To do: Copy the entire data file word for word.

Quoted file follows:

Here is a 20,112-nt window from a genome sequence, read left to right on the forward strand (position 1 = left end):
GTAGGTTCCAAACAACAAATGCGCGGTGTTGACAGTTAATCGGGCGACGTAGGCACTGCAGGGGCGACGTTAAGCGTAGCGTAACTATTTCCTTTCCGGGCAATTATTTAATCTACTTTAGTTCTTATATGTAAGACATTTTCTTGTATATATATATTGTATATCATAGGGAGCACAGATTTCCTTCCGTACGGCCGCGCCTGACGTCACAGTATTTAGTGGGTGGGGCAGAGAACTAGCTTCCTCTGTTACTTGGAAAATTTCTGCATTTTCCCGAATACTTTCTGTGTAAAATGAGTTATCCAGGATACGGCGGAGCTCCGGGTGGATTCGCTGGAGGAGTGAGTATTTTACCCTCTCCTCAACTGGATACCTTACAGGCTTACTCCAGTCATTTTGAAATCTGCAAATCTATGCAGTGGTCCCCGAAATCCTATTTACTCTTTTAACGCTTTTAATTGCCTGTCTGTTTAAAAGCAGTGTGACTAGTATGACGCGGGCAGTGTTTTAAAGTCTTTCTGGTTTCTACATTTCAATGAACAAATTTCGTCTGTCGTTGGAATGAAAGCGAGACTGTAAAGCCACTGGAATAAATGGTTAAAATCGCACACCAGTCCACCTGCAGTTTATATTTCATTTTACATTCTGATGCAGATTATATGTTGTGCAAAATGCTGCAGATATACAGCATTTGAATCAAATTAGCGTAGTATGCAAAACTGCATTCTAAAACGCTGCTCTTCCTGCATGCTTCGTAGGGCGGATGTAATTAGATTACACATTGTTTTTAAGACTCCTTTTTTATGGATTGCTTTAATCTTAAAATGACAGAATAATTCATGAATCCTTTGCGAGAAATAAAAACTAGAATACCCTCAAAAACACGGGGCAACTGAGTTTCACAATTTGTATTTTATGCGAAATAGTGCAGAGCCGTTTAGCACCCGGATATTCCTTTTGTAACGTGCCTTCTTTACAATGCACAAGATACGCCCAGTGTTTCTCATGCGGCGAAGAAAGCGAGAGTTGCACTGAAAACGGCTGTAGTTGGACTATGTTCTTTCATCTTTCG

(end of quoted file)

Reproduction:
Here is a 20,112-nt window from a genome sequence, read left to right on the forward strand (position 1 = left end):
GTAGGTTCCAAACAACAAATGCGCGGTGTTGACAGTTAATCGGGCGACGTAGGCACTGCAGGGGCGACGTTAAGCGTAGCGTAACTATTTCCTTTCCGGGCAATTATTTAATCTACTTTAGTTCTTATATGTAAGACATTTTCTTGTATATATATATTGTATATCATAGGGAGCACAGATTTCCTTCCGTACGGCCGCGCCTGACGTCACAGTATTTAGTGGGTGGGGCAGAGAACTAGCTTCCTCTGTTACTTGGAAAATTTCTGCATTTTCCCGAATACTTTCTGTGTAAAATGAGTTATCCAGGATACGGCGGAGCTCCGGGTGGATTCGCTGGAGGAGTGAGTATTTTACCCTCTCCTCAACTGGATACCTTACAGGCTTACTCCAGTCATTTTGAAATCTGCAAATCTATGCAGTGGTCCCCGAAATCCTATTTACTCTTTTAACGCTTTTAATTGCCTGTCTGTTTAAAAGCAGTGTGACTAGTATGACGCGGGCAGTGTTTTAAAGTCTTTCTGGTTTCTACATTTCAATGAACAAATTTCGTCTGTCGTTGGAATGAAAGCGAGACTGTAAAGCCACTGGAATAAATGGTTAAAATCGCACACCAGTCCACCTGCAGTTTATATTTCATTTTACATTCTGATGCAGATTATATGTTGTGCAAAATGCTGCAGATATACAGCATTTGAATCAAATTAGCGTAGTATGCAAAACTGCATTCTAAAACGCTGCTCTTCCTGCATGCTTCGTAGGGCGGATGTAATTAGATTACACATTGTTTTTAAGACTCCTTTTTTATGGATTGCTTTAATCTTAAAATGACAGAATAATTCATGAATCCTTTGCGAGAAATAAAAACTAGAATACCCTCAAAAACACGGGGCAACTGAGTTTCACAATTTGTATTTTATGCGAAATAGTGCAGAGCCGTTTAGCACCCGGATATTCCTTTTGTAACGTGCCTTCTTTACAATGCACAAGATACGCCCAGTGTTTCTCATGCGGCGAAGAAAGCGAGAGTTGCACTGAAAACGGCTGTAGTTGGACTATGTTCTTTCATCTTTCG